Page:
Compare any two graphics cards:
GeForce 8400 GS 512MB vs GeForce 9600 GT 1GB
IntroThe GeForce 8400 GS 512MB features a GPU core clock speed of 650 MHz, and the 512 MB of DDR2 memory runs at 400 MHz through a 64-bit bus. It also is made up of 16 Stream Processors, 8 Texture Address Units, and 4 ROPs.
Compare all of that to the GeForce 9600 GT 1GB, which has core speeds of 650 MHz on the GPU, and 900 MHz on the 1024 MB of GDDR3 memory. It features 64 SPUs along with 32 Texture Address Units and 16 Rasterization Operator Units.
(No game benchmarks for this combination yet.)
Power Usage and Theoretical Benchmarks
Power Consumption (Max TDP)
Performance-wise, the GeForce 9600 GT 1GB should theoretically be much better than the GeForce 8400 GS 512MB overall. (explain)
Texel RateThe GeForce 9600 GT 1GB is quite a bit (about 300%) better at texture filtering than the GeForce 8400 GS 512MB. (explain)
Pixel RateIf running with a high resolution is important to you, then the GeForce 9600 GT 1GB is the winner, by a large margin. (explain)
Please note that the above 'benchmarks' are all just theoretical - the results were calculated based on the card's specifications, and real-world performance may (and probably will) vary at least a bit.
Price ComparisonPlease note that the price comparisons are based on search keywords, and might not be the exact same card listed on this page. We have no control over the accuracy of their search results.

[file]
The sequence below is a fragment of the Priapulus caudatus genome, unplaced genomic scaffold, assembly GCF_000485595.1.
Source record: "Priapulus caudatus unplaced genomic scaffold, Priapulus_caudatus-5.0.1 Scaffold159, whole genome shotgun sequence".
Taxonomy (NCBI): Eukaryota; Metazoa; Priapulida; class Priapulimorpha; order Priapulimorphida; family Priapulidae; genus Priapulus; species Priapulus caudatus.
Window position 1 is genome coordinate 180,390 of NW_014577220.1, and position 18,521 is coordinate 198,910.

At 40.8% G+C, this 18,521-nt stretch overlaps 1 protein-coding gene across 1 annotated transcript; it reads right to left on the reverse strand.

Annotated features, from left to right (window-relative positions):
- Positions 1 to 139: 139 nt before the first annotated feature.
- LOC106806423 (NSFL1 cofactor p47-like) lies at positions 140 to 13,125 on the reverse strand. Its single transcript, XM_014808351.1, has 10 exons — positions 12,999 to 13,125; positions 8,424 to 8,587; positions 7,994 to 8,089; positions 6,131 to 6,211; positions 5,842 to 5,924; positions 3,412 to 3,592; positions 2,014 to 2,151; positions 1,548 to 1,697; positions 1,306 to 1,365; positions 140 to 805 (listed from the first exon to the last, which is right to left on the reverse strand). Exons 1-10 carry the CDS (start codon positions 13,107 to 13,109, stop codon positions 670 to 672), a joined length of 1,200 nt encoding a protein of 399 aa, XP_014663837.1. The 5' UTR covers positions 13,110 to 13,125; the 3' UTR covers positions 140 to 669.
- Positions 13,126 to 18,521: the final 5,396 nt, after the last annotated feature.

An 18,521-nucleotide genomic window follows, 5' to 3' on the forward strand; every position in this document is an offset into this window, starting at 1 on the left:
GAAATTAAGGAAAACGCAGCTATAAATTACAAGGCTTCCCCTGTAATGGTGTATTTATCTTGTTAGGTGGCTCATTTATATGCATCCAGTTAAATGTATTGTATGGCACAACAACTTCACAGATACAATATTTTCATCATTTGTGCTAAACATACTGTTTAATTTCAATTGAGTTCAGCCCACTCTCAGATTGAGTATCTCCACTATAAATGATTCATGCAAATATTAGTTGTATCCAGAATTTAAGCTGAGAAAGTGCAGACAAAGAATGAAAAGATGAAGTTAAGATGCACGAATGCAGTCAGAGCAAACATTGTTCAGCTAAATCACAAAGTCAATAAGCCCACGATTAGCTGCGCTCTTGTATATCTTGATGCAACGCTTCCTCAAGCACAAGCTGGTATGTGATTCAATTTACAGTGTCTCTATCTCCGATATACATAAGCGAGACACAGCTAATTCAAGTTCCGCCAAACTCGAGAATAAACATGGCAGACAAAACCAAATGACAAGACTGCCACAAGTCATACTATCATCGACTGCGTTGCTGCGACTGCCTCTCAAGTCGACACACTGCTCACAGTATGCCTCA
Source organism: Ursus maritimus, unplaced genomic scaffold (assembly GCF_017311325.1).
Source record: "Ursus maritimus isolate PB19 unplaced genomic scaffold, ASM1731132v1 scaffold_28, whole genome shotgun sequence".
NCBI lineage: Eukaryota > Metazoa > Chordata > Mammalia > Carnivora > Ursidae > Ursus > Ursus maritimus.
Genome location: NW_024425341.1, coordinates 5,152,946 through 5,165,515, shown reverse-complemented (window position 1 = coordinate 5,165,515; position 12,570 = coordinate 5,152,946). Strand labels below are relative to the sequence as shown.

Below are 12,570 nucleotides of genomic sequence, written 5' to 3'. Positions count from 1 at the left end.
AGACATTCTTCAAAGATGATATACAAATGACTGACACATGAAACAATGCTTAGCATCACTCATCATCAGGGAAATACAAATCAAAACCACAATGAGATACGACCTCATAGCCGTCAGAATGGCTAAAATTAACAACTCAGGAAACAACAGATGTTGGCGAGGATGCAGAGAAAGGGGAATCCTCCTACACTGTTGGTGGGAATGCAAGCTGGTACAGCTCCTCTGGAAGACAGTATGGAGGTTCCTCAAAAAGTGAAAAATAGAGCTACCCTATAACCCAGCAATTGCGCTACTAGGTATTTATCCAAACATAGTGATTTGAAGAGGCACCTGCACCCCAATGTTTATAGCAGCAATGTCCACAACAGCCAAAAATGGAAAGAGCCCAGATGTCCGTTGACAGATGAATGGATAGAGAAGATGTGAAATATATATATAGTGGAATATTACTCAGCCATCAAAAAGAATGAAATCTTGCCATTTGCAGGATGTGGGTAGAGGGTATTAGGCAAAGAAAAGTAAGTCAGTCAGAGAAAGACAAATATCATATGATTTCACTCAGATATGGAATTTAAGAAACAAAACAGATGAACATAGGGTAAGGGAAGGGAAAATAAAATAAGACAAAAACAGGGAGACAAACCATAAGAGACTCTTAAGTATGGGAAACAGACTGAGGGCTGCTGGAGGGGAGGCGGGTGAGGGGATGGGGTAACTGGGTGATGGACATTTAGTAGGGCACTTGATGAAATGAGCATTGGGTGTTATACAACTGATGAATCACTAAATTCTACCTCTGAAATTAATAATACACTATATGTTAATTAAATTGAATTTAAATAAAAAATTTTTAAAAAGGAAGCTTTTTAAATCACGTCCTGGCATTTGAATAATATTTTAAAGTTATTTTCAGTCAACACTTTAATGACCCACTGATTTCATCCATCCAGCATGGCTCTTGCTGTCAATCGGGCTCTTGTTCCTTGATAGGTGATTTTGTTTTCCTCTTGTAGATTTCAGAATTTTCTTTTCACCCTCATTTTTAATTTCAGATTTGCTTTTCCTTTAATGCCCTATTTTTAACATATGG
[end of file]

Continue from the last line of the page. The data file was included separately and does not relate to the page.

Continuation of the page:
Memory Bandwidth: Memory bandwidth is the largest amount of data (in units of megabytes per second) that can be moved past the external memory interface in a second. It is calculated by multiplying the card's interface width by its memory clock speed. If it uses DDR type memory, the result should be multiplied by 2 once again. If it uses DDR5, multiply by ANOTHER 2x. The higher the card's memory bandwidth, the better the card will be in general. It especially helps with AA, High Dynamic Range and high resolutions.
Texel Rate: Texel rate is the maximum amount of texture map elements (texels) that can be processed in one second. This figure is calculated by multiplying the total number of texture units by the core clock speed of the chip. The higher this number, the better the video card will be at handling texture filtering (anisotropic filtering - AF). It is measured in millions of texels applied in one second.
Pixel Rate: Pixel rate is the maximum amount of pixels that the graphics chip can possibly write to the local memory in one second - measured in millions of pixels per second. The number is calculated by multiplying the amount of Render Output Units by the the core clock speed. ROPs (Raster Operations Pipelines - aka Render Output Units) are responsible for outputting the pixels (image) to the screen. The actual pixel fill rate also depends on quite a few other factors, most notably the memory bandwidth - the lower the bandwidth is, the lower the potential to reach the max fill rate.